Americans in Occupied Belgium, 1914–1918
by Ed & Libby Klekowski
Belgium in the First World War--the first country invaded, the longest occupied, and when the war finally ended, the first forgotten.
In 1914, Belgium was home to a large American colony which included representatives of American companies, artists, writers and diplomats with the American Legation. After the invasion, American journalists and adventurers flocked there to follow the action; military restrictions on travel were less stringent than in England or France.
As the most industrialized country in Europe, Belgium depended upon trade and food imports to support its economy. The war isolated Belgium and wholesale starvation was imminent by the fall of 1914. Herbert Hoover and his Commission for Relief in Belgium raised funds to purchase and import food to sustain Belgium and, eventually, Occupied France as well. Idealistic American volunteers (including some Rhodes scholars) supervised food distribution in the occupation zone. Along the Western Front in Belgium, hundreds of Americans served (illegally) in the British and Canadian armies.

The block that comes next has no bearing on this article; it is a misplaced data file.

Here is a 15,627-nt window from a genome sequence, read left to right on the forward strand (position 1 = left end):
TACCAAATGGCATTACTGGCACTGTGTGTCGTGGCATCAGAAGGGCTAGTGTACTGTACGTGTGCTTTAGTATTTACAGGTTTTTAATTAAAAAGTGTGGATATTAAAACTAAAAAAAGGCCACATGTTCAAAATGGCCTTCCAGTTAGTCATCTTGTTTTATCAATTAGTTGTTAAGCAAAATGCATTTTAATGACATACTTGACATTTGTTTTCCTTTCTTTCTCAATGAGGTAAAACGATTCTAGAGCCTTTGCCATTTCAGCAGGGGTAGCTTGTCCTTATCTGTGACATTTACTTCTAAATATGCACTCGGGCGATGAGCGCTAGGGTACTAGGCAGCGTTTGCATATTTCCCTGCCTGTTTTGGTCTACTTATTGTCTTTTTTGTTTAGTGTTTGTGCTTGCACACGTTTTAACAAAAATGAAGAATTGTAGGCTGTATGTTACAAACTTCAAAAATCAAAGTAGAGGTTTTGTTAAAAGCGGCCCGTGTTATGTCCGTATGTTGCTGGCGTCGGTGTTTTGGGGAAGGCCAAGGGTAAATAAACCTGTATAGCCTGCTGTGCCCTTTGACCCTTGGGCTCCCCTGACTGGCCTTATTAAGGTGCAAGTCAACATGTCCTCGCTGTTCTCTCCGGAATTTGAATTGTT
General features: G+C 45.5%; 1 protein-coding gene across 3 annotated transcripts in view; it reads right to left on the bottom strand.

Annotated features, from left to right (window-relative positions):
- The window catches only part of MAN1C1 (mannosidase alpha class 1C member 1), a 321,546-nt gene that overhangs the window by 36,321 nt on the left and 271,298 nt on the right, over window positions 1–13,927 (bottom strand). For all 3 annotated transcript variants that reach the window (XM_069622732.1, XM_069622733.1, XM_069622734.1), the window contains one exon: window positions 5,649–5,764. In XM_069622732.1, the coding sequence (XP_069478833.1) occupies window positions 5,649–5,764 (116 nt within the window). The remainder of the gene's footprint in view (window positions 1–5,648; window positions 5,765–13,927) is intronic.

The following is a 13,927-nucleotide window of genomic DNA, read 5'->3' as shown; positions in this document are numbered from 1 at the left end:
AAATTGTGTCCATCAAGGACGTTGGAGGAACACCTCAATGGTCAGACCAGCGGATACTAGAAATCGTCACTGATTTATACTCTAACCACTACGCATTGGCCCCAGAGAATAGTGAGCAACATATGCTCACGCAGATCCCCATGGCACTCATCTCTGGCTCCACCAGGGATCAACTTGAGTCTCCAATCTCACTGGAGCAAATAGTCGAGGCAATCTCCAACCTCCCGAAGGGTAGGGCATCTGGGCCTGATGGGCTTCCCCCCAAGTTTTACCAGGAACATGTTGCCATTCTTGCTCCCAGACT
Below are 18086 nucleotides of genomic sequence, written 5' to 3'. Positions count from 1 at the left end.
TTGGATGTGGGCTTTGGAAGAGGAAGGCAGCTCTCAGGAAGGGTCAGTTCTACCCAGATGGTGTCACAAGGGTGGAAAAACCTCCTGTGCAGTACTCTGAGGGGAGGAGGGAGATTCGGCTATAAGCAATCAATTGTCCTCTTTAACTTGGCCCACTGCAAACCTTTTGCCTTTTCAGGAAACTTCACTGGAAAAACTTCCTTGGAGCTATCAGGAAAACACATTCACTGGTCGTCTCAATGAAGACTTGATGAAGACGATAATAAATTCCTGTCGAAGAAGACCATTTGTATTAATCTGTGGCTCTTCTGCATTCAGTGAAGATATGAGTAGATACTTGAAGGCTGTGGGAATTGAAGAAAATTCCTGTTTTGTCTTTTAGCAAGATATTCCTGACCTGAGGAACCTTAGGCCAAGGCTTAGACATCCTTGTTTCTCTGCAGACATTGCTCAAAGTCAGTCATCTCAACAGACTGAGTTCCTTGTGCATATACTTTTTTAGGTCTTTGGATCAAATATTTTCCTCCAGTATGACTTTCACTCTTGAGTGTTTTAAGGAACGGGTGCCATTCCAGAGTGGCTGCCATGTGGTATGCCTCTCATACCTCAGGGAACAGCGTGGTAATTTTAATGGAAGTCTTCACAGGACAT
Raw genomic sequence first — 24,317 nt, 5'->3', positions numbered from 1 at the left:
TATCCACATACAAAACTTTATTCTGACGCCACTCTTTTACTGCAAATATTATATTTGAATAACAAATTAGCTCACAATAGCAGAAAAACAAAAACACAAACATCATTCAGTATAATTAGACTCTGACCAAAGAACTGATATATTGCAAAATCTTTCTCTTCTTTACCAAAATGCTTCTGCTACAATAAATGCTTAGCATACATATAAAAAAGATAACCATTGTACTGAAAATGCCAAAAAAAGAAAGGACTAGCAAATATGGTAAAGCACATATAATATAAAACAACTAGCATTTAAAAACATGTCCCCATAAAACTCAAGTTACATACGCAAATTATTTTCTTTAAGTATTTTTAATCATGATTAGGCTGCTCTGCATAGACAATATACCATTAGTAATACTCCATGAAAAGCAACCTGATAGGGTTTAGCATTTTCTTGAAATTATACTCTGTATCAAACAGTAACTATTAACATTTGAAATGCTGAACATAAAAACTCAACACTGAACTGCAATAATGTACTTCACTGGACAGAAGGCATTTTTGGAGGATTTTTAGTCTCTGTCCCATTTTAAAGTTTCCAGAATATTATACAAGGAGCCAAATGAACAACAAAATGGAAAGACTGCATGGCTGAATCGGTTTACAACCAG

This book tells the story of the German invasion, occupation and retreat from the perspective of Americans who were there.
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